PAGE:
Food company uses city loan program to expand operations
Emphasizing the importance of organic food, local residents Chrissy Cox and Dawna Bass co-founded Rainbow Juices in 2012 as a home-based business to provide fresh, cold-pressed juices to the community.
What started as a small business delivering organic juices to local cafes has turned into a brick and mortar in three years at 246 E. 3rd St. cafes are now coming to our downtown area. [location]”Cox said.” We had already established strong community support. “
In 2017, Rainbow Juices expanded to include a cafe next door at 244 E. 3rd St., known as Under the Sun. Both establishments serve raw fruit and vegetable juices, and the cafe offers an exclusive vegan menu of burgers, sandwiches, burritos, pastas, and salads. “We have a lot of people who come to our restaurant – the coffee and the juice – who are changing the whole way people view food,” Cox said.
Cox said the duo had a vision last year to expand Rainbow Juices’ business model to provide smaller pop-up locations throughout the community. “We are state licensed to distribute locally at our own facilities,” Cox said. “As we grow we don’t have to create an entire kitchen and pay for all that capital goods. “
Needing resources to complete their next expansion project, Cox and Bass consulted with the Downtown Long Beach Alliance (DLBA), the nonprofit that runs the downtown business improvement districts. The DLBA referred them to the city’s microenterprise loan program, run by Seyed Jalali, Economic Development Officer for the City of Long Beach.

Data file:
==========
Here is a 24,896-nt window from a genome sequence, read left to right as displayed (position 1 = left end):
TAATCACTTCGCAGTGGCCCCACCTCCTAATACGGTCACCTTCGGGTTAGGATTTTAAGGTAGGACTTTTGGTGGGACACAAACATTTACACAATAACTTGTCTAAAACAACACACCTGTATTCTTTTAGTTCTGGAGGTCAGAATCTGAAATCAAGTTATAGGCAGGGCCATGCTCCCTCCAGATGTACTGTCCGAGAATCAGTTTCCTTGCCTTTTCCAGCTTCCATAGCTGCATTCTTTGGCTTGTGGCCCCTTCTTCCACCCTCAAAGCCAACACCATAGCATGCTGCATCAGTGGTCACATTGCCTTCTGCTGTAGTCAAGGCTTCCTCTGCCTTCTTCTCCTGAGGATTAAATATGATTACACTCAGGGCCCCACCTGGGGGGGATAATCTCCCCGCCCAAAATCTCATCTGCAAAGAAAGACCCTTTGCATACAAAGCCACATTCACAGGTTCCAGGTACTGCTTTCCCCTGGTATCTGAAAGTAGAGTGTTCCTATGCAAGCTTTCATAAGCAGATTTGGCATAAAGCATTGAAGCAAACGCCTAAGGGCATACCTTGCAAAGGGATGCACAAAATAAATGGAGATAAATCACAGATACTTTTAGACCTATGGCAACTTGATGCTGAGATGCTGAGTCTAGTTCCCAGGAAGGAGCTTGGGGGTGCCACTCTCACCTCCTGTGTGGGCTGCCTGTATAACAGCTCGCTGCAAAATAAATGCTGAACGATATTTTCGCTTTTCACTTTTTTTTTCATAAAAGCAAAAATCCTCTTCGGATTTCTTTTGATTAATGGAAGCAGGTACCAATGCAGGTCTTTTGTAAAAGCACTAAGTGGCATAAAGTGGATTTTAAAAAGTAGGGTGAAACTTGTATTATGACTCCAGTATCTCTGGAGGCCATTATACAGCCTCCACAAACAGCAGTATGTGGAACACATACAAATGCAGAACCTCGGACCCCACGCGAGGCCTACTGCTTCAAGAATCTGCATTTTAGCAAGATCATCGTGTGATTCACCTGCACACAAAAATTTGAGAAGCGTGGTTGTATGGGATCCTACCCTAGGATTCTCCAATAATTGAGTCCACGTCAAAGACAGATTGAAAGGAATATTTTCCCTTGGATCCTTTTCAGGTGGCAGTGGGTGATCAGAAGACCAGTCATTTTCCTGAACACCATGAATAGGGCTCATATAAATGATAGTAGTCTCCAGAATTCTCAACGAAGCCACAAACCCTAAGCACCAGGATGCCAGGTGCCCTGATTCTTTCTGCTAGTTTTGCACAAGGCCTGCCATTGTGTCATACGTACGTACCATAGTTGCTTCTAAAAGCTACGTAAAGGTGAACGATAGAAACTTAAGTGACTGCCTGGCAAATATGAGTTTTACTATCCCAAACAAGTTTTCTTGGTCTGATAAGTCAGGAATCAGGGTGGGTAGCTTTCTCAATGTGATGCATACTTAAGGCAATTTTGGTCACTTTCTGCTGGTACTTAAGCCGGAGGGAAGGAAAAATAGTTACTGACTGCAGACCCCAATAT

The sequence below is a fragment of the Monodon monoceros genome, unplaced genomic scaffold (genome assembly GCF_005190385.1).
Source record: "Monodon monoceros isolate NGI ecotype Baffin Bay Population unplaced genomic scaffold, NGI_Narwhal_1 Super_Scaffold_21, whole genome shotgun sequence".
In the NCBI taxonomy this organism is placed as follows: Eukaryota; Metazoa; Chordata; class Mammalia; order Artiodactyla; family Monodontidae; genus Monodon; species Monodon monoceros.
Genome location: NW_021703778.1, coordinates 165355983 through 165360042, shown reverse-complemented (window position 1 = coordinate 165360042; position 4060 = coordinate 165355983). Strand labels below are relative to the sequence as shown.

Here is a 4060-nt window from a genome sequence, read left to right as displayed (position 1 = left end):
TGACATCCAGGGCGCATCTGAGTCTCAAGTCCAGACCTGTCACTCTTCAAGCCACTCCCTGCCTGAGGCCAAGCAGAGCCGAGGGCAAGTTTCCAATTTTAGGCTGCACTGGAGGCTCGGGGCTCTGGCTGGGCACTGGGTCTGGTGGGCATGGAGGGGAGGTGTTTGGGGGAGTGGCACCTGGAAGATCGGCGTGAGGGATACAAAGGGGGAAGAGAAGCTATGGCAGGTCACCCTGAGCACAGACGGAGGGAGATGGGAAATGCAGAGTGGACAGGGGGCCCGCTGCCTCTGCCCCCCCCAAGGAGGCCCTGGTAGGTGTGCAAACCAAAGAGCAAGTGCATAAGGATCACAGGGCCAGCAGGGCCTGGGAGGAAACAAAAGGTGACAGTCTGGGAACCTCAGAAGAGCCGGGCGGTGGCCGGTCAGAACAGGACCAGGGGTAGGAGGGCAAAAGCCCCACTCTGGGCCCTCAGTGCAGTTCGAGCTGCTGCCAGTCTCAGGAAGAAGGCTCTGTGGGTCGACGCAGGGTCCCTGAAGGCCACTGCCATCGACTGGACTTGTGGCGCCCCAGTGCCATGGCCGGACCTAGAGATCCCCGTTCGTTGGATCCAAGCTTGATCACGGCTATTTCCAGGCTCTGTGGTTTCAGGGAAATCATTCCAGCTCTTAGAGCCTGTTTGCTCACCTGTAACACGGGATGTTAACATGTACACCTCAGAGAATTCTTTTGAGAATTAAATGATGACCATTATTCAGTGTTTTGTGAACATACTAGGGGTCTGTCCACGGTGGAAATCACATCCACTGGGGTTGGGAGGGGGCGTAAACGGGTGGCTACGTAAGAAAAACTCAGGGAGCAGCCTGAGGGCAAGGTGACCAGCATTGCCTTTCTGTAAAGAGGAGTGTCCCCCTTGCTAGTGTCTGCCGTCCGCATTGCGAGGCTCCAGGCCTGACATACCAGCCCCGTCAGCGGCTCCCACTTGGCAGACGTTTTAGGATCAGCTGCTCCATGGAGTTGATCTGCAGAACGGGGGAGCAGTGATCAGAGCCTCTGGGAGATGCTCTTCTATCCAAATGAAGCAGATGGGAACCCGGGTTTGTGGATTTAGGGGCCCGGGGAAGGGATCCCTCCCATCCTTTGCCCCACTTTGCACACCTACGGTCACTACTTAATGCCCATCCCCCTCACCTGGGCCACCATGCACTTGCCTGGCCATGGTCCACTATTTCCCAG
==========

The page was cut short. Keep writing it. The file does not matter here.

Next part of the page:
The Microenterprise Loan Program, one of three municipal loan programs available to help local businesses, is designed to help start a new business or provide capital to existing ones. Loans start at $ 25,000. Jalali said he spoke with Cox and Bass about the program last November.
Rainbow Juices and Under the Sun were approved for a $ 50,000 loan under the program on December 1. Jalali said the approval process involved submitting the application to the city’s Economic Development Loan Committee, a subset of the Economic Development Commission. The committee is made up of three members who have the exclusive power to approve or deny loans.
Jalali said the microenterprise loan program can offer up to $ 95,000 to eligible businesses. Loans are amortized between 5 and 10 years depending on the destination of the funds. The amount of interest is determined by the current prime rate, which is now 5.5%, plus 1.5%, according to Jalali.
The incentive for the city to provide capital to businesses is job creation. “We see that it is part of our mission to empower entrepreneurs,” Jalali said. “These businesses are required to create a full-time job for every $ 35,000 they borrow. Job creation, wealth creation and the success of these businesses benefit the city.
The program is funded in part by the US Economic Development Administration to the tune of $ 1 million, in addition to the city’s $ 1.5 million of money. Jalali said it is also funded on a “revolving” basis. “While people pay back [their loans], this money is being loaned again, ”he said.
Austin Metoyer, head of economic development and policy for the DLBA, said the alliance has a working relationship with the city’s economic development department. While it is not necessary for either entity to notify the other if companies are reaching out to them, Metoyer said it was in the mutual interest to publicize the city’s programs. “The city’s resources are excellent,” he said. “They’re really hard to find if you don’t know they’re there.”
Cox said the loan has so far been used to open a new location at Steelcraft in Bixby Knolls, where they had been operating for about four months. The reception was positive. “Many local businesses just come to this place and let us know they need [healthy food], “she said.” They will drive through town by car [to] our downtown location, but that makes it so convenient for them. They are very happy to have us.
Cox said that microcredit “paves the way for [the expansion], which is awesome.